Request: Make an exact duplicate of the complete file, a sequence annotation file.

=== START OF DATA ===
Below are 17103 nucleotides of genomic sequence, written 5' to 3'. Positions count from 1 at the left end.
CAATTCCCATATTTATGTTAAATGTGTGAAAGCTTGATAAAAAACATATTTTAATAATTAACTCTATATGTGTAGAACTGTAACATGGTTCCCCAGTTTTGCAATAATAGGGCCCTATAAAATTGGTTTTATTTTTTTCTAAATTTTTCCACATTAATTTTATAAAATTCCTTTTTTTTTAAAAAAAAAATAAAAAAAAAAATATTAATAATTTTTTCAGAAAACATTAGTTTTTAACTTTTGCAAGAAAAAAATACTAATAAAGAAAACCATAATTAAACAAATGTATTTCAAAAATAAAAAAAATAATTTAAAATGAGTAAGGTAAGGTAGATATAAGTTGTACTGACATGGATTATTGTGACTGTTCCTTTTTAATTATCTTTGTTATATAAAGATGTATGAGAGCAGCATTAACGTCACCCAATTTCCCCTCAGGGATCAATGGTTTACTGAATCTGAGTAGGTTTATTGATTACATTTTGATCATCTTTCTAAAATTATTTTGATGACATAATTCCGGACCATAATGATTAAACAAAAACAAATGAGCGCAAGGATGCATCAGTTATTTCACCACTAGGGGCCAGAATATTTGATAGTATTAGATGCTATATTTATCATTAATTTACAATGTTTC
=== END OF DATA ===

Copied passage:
Below are 17103 nucleotides of genomic sequence, written 5' to 3'. Positions count from 1 at the left end.
CAATTCCCATATTTATGTTAAATGTGTGAAAGCTTGATAAAAAACATATTTTAATAATTAACTCTATATGTGTAGAACTGTAACATGGTTCCCCAGTTTTGCAATAATAGGGCCCTATAAAATTGGTTTTATTTTTTTCTAAATTTTTCCACATTAATTTTATAAAATTCCTTTTTTTTTAAAAAAAAAATAAAAAAAAAAATATTAATAATTTTTTCAGAAAACATTAGTTTTTAACTTTTGCAAGAAAAAAATACTAATAAAGAAAACCATAATTAAACAAATGTATTTCAAAAATAAAAAAAATAATTTAAAATGAGTAAGGTAAGGTAGATATAAGTTGTACTGACATGGATTATTGTGACTGTTCCTTTTTAATTATCTTTGTTATATAAAGATGTATGAGAGCAGCATTAACGTCACCCAATTTCCCCTCAGGGATCAATGGTTTACTGAATCTGAGTAGGTTTATTGATTACATTTTGATCATCTTTCTAAAATTATTTTGATGACATAATTCCGGACCATAATGATTAAACAAAAACAAATGAGCGCAAGGATGCATCAGTTATTTCACCACTAGGGGCCAGAATATTTGATAGTATTAGATGCTATATTTATCATTAATTTACAATGTTTC